Washington Capitals forward Evgeny Kuznetsov was suspended three games by the NHL in 2019 for “inappropriate conduct.” The league determined that Kuznetsov had misled officials regarding a video that had circulated on social media showing him near a table with two lines of white powder.
Kuznetsov denied using cocaine, the supposed substance in the video, and explained that he had left the room soon after seeing the “strange substances on the table.” The Russian center would later test positive for cocaine while representing the Russian national team at the 2019 World Championships.
Kuznetsov spoke with Russian outlet Slippery Ice about the suspension process and revealed that NHL deputy commissioner Bill Daly initially wanted to keep him out of 20 games even though cocaine use is not prohibited in the NHL. The conversation was transcribed into Russian by sports.ru.
“If it weren’t for my desire to apologize to the club for the mistake, then there would probably have been total silence,” Kuznetsov said and as translated via Google Translate. “And so I went to Bettman’s office with [NHLPA reps]. They told me, ‘They can’t punish you at all. Why are you coming here?’ I answered that I had let people down. I should come at least look the person in the eyes, say this and that.
“The [NHLPA reps] say, ‘Don’t worry, you’ll go see Bettman now. Just a conversation between father and son, where they respect morality. Listen, just listen calmly.’ I say, ‘Yes, I’m a normal person, don’t worry.'”
Kuznetsov says he realized quickly into the meeting with the commissioner’s office that he was in for quite the unexpected talking to. “I see that it seems to be a real moral teaching, he said. “I say, ‘No problem, I’m sorry, so and so. I came to you as a human being, on my own, without agents, without anything, I’m sitting alone.’ Bettman says, ‘I respect that, thank you, well done.'”
While the conversation with Bettman seemed to eventually steer in a positive direction, Kuznetsov’s interaction with Daly didn’t go as well. “I think a 20-game [suspension] should be given,” Daly apparently chimed in.
Kuznetsov remarks that he then turned to the NHLPA reps that were with him, who had promised him backup in the conversation, and they were silent. “I see they have a lump in their throat,” Kuznetsov said.
So, Kuzy took matters into his own hands. “Sorry, you probably shouldn’t talk to me about all this,” he says he replied to Daly. “I just came to talk, to show you respect, to show that I just came, I’m not hiding anywhere.
“These [NHLPA reps] – they should have at least interceded, entered into some kind of dialogue,” Kuznetsov said. “It turns out that I just sat for an hour and listened to how I was shit. And, knowing according to the rules that they can’t give me anything, Daly [still] says [20-game suspension]. I said, ‘Well, you probably don’t need to resolve these issues with me.’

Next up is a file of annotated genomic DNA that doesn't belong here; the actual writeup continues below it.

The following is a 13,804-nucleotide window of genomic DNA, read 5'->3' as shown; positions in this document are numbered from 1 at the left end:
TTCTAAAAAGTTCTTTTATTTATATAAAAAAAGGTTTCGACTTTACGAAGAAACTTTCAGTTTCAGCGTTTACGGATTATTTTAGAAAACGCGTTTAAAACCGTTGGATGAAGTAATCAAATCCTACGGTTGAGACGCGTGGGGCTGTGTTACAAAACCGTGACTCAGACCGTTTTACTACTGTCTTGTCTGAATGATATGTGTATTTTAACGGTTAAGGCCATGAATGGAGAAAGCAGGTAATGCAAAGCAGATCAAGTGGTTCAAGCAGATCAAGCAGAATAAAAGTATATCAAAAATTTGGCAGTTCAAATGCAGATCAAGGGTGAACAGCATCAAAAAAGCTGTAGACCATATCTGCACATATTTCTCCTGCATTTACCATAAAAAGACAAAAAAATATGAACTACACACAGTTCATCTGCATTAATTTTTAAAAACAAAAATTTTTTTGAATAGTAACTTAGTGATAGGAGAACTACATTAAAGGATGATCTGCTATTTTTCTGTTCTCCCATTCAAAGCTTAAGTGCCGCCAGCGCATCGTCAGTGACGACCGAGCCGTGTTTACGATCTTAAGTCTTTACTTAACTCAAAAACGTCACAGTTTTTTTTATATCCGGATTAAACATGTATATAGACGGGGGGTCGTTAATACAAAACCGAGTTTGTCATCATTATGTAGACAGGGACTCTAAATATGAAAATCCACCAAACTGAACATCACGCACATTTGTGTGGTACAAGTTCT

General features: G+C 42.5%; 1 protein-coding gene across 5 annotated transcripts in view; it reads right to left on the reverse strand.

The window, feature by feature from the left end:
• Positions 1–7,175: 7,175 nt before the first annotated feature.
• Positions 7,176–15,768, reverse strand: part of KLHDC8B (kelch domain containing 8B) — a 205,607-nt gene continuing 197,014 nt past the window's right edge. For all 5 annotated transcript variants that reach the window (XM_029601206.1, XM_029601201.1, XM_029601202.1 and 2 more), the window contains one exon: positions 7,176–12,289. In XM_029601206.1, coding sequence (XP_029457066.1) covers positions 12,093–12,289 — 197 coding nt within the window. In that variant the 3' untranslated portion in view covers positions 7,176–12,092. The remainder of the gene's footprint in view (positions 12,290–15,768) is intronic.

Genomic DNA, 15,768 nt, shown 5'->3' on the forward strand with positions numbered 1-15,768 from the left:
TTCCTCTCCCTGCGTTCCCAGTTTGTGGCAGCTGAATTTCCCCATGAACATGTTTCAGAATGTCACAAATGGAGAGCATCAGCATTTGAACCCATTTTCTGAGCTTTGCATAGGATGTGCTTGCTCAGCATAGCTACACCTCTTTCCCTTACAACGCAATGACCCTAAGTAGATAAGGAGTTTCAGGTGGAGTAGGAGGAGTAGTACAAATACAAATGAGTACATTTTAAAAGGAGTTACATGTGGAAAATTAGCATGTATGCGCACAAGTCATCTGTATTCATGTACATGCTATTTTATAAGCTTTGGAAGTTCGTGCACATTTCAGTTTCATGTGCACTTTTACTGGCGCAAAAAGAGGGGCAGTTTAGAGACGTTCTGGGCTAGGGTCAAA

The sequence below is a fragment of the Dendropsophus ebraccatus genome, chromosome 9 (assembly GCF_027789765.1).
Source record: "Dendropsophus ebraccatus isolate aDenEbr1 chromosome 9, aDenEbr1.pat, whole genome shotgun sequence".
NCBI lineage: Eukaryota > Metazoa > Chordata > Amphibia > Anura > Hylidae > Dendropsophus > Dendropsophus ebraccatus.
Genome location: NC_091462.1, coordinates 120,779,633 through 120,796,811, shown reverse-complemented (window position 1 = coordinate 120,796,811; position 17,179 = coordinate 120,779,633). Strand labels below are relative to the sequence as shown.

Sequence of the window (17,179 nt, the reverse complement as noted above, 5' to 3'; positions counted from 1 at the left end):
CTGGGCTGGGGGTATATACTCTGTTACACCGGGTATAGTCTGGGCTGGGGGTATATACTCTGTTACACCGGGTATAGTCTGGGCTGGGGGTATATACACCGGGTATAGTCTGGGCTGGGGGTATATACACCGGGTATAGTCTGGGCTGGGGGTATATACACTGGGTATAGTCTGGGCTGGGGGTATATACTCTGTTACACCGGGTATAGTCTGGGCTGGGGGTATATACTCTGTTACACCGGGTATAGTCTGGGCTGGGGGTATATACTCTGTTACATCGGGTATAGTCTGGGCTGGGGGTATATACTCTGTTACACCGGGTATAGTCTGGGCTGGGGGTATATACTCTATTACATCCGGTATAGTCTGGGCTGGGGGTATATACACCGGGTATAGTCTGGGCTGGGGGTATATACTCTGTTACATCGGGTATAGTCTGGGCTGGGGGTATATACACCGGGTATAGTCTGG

“That’s it, I go out, get into a taxi, and tell my agent, ‘That’s it, 20 games.’ And [my agent starts] laughing, ‘Okay, now wait.’ I got on the train, I thought, ‘Well, that’s it, 20 – without hockey at all.’ A little depressed. [Then] my agent calls me and says, ‘Can we make it three games for them?'”
Kuznetsov says he was a little confused and then asked, “In terms of?” His agent then replied, “Well, two games of disqualification is not enough, somehow, let’s have three.” “Yes, whatever,” Kuznetsov responded. “That’s it, from 20 to 3.”
While the NHL really did not have solid ground to suspend Kuznetsov for his actions, the Chelyabinsk native says he took the three-game suspension so that things could end there and not have to get any uglier.
“If they had said more, I would have gone to court, roughly speaking,” Kuznetsov said. “And, since nothing is spelled out in the rules, [we would have won]. Just going to the courts is extra hemorrhoids, extra money.”
Kuznetsov ended up serving his three-game suspension to start that 2019-20 season and returned to the Caps lineup. Those three games were nothing in comparison to the four-year suspension levied upon him by the IIHF for the positive cocaine test due to them classifying the drug as a performance enhancer. Kuznetsov only finished that punishment period out last year.
The playmaking pivot is now eligible to dress for the Russian national team but that possibility is still very much up in the air due to geopolitical issues keeping the country out of sporting tournaments. Both Russian and Belorussian teams are still suspended from any and all IIHF competitions.
“There was four years of silence. And now there is also silence,” Kuznetsov said. “I think that I probably already played my last match for the national team.”
Headline photo: Alan Dobbins/RMNB
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